Do You Need Your Own Product To Start Mailing Your Email List?
There’s this product I’m *dying* to sell to the list over at Simple Programmer.
It’s a course about how to survive the brutality of the “technical interviews” used by many companies to hire software developers.
These “coding interviews” are unique to the software development world—and they tend to blindside a lot of new developers.
Basically you show up for a job interview, and they stick you in front of a whiteboard and start firing questions at you—and you have to solve them on the spot, using just a magic marker and the knowledge between your ears.
I’ve sent a couple of emails about this topic, and the opens and clicks were off the charts.
Sadly though me and my business partner John are tied up working on other products, so no Simple Programmer interviewing course anytime soon.
No matter how many products you have, though, you’ll always have “gaps” like this—things you know your list would benefit from, that *someday* you’ll get around to creating…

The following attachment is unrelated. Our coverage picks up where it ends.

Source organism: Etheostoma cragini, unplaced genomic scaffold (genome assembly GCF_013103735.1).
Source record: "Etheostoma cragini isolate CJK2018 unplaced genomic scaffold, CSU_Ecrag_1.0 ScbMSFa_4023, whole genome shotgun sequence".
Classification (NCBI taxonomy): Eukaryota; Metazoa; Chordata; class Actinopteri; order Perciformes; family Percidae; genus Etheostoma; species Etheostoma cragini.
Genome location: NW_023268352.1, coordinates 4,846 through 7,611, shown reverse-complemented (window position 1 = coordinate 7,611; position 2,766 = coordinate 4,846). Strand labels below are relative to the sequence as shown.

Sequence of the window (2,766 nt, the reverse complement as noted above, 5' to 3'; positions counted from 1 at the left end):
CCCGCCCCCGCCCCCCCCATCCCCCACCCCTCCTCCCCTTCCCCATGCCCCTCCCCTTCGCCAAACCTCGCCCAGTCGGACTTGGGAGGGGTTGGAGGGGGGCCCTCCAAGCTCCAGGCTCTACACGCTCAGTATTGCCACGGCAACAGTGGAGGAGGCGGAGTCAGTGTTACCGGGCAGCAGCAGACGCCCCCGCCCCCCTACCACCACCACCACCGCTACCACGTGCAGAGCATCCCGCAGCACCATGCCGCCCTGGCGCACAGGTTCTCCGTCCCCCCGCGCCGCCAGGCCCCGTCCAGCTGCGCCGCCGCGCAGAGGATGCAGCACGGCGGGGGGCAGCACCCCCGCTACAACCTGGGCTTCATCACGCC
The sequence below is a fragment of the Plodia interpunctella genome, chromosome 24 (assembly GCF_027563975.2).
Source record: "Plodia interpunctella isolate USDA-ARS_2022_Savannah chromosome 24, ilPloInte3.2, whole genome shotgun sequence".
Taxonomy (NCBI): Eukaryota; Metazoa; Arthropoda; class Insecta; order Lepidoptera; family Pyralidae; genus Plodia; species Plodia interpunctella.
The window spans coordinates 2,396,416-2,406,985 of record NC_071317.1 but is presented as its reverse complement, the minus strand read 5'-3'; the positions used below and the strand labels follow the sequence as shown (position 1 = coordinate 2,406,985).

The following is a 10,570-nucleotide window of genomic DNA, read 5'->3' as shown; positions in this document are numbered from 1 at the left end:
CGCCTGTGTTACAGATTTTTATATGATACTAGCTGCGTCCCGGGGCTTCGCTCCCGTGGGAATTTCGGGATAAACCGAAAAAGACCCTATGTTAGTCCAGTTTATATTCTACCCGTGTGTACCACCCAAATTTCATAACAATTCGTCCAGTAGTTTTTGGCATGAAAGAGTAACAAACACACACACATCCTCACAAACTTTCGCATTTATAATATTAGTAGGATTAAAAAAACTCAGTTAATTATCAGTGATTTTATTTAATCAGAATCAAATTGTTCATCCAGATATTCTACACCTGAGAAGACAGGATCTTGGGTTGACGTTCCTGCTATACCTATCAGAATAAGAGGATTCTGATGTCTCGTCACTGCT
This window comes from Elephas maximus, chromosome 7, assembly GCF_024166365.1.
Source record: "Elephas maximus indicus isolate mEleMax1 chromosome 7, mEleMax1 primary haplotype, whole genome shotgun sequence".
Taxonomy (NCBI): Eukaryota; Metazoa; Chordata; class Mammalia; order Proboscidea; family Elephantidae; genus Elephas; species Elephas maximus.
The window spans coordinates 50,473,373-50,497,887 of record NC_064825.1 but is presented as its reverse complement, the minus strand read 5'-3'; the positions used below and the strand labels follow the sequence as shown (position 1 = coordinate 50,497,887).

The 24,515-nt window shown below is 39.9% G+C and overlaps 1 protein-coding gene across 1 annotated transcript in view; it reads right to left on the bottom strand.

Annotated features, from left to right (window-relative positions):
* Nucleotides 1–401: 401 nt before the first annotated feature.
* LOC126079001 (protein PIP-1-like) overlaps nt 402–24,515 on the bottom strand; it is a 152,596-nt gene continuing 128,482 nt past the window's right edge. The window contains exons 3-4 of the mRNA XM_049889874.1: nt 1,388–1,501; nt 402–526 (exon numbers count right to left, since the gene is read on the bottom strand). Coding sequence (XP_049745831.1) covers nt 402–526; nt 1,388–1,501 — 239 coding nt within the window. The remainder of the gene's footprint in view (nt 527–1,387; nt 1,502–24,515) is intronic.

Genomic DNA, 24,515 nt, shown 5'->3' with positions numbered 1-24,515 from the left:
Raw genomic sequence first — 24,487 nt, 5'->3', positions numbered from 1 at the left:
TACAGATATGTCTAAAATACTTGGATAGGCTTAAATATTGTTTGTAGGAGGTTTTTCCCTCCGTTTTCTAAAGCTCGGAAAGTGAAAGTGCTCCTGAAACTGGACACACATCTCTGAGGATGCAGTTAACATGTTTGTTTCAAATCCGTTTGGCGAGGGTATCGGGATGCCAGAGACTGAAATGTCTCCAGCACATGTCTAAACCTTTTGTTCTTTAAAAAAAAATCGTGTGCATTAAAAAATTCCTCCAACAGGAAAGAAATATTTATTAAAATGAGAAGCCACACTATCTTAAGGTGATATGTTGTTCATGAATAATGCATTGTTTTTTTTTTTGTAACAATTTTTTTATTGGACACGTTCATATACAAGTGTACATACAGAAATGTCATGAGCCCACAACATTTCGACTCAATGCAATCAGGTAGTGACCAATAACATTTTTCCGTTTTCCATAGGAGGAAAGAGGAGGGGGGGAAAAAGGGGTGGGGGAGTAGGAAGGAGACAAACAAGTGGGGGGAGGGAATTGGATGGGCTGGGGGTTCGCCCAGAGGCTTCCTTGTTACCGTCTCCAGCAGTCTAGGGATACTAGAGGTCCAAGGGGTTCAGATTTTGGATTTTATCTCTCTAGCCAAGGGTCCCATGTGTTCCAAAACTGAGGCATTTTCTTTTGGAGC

In the meantime though, I still want to help our audience with this problem.
Here’s what I plan to do:
I’m going to create an email course all about acing your programming interview—just the same as if I had a product to sell at the end.
Instead of offering a Simple Programmer product, though, I’m going to use the email course to pitch an affiliate product.
This product is an excellent software-based tutorial that walks developers through realistic simulations of the dreaded “whiteboard coding” exercises.
My main rule with affiliate products is that you should believe 100% in the quality and the value of the product you’re promoting.
It’s always going to be tougher to sell someone else’s product, because your audience trusts YOU, and it’s not always easy to transfer that trust onto someone else.
Because of that it’s super important that YOU are sold first.
In this case that’s no problem at all. I’ve demoed the software myself, and it’s a tool I would have loved as a developer.
So I’ll write these emails to pitch the software.
And if our audience responds well to this offer, John and I can circle back around and build our own course—maybe even find a way to bundle it with this software.
There are always products out there looking for customers.
Why not find some your audience would love—and make the introduction?